However, if population and individual patient outcomes are to be not just maintained, but improved it is essential that more is done to secure channels that enable new conversations with new collaborators.
To support our partners in this essential work, Public Health England published the report Making it Work: a Guide to Whole System Commissioning for Sexual Health, Reproductive Health and HIV.
The guide is designed to build on already available resources, focuses on how to establish seamless, integrated care pathways through a whole system approach, and describes how this can be made to work in practice.
The boundaries and interfaces between all the bodies involved in commissioning SHRHH services are explored, with advice on how to achieve effective partnership working. Considerations for delivering better value are also set out.
Practical public health tool
A wide range of stakeholders across the sector contributed to the development of the report. This includes 15 case studies that describe models of existing and emerging practice.
We hope these will provide valuable insights, not only for commissioners but also for providers, clinicians, patients and the public.
We recognise that whole system commissioning for SHRHH is a substantial and complex task and that there will not be one correct way to do this.
‘The UK has the best clinical outcomes for people living with HIV in the world’
Local areas will create the structures best suited to them through formal arrangements and other collaborative approaches.
In doing this there is a real opportunity for commissioning teams to look beyond traditional boundaries and address wider determinants of good sexual and reproductive health. For example, by building stronger links with alcohol and drug misuse or mental health services.
Commissioners will also wish to draw on the substantial expertise within primary care, for example in expanded HIV testing and reproductive health.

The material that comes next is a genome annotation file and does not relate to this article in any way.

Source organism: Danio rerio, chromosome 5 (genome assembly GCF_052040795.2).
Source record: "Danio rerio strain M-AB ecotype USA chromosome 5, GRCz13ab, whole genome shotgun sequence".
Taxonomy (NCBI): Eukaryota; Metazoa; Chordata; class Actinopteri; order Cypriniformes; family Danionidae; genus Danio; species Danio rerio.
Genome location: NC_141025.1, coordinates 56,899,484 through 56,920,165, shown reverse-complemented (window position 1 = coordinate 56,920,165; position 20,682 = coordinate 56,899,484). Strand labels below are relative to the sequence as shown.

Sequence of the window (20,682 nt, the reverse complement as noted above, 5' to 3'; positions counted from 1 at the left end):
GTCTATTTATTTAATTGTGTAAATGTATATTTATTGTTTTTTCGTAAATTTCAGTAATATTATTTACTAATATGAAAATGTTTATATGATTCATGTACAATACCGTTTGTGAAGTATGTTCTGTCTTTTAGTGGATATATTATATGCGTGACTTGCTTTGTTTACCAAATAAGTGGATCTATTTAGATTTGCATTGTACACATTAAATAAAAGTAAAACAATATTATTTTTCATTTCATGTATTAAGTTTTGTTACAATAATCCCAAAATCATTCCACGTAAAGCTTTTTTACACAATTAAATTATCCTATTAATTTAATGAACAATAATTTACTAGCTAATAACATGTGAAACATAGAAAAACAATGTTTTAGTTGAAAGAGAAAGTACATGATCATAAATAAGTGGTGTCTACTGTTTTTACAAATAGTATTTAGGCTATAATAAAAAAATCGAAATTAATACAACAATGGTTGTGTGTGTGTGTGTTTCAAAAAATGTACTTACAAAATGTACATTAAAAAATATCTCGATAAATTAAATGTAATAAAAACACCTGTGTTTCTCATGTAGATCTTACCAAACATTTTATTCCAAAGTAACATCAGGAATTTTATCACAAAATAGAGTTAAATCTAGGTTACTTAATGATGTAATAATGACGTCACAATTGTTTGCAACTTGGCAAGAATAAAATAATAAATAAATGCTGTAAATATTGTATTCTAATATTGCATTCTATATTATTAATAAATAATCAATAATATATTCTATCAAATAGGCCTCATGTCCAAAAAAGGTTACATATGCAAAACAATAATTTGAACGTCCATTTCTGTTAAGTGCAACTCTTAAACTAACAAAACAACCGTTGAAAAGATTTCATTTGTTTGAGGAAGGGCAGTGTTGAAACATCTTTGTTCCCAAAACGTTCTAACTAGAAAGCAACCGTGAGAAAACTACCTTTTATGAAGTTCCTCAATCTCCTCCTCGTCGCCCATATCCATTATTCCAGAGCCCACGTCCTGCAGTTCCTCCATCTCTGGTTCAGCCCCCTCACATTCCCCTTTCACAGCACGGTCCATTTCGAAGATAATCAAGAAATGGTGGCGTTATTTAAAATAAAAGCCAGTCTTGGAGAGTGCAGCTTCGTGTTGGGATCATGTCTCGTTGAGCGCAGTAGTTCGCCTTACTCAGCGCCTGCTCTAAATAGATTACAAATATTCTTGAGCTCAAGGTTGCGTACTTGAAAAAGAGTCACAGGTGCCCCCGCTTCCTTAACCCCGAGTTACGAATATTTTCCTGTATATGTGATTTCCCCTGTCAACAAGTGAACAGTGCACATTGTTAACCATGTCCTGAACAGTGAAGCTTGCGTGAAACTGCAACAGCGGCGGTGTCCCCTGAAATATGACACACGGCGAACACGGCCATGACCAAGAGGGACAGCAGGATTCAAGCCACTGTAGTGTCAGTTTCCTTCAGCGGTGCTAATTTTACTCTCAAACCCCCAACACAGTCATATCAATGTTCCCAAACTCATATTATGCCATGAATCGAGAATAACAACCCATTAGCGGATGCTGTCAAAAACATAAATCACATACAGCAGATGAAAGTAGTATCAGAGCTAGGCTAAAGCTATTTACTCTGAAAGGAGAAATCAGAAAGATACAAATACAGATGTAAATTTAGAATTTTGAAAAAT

However, while the priorities selected may be unique to each commissioning team, what is needed throughout the system is:
- a commitment to meticulous collaboration;
- an alignment of values and principles;
- an agreement on processes and mechanisms; and
- a willingness to work differently.
We will get there faster by sharing experiences of integrated working, and we hope the guide will facilitate making this a reality.
From the recent World AIDS Conference in Melbourne we learn that in 2012 the UK had the best clinical outcomes for people living with HIV in the world.
This is a testament to integrated, coherent, collaborative, whole system working across boundaries and disciplines.
We hope that the guide will be a practical aid to securing this “joined up” working within the new commissioning landscape, which will in turn deliver best SHRHH outcomes for the population of this country.
Professor Jane Anderson is consultant physician and director at the Centre for the Study of Sexual Health and HIV, Homerton University Foundation Trust. She was named one of HSJ’s Inspirational Women this year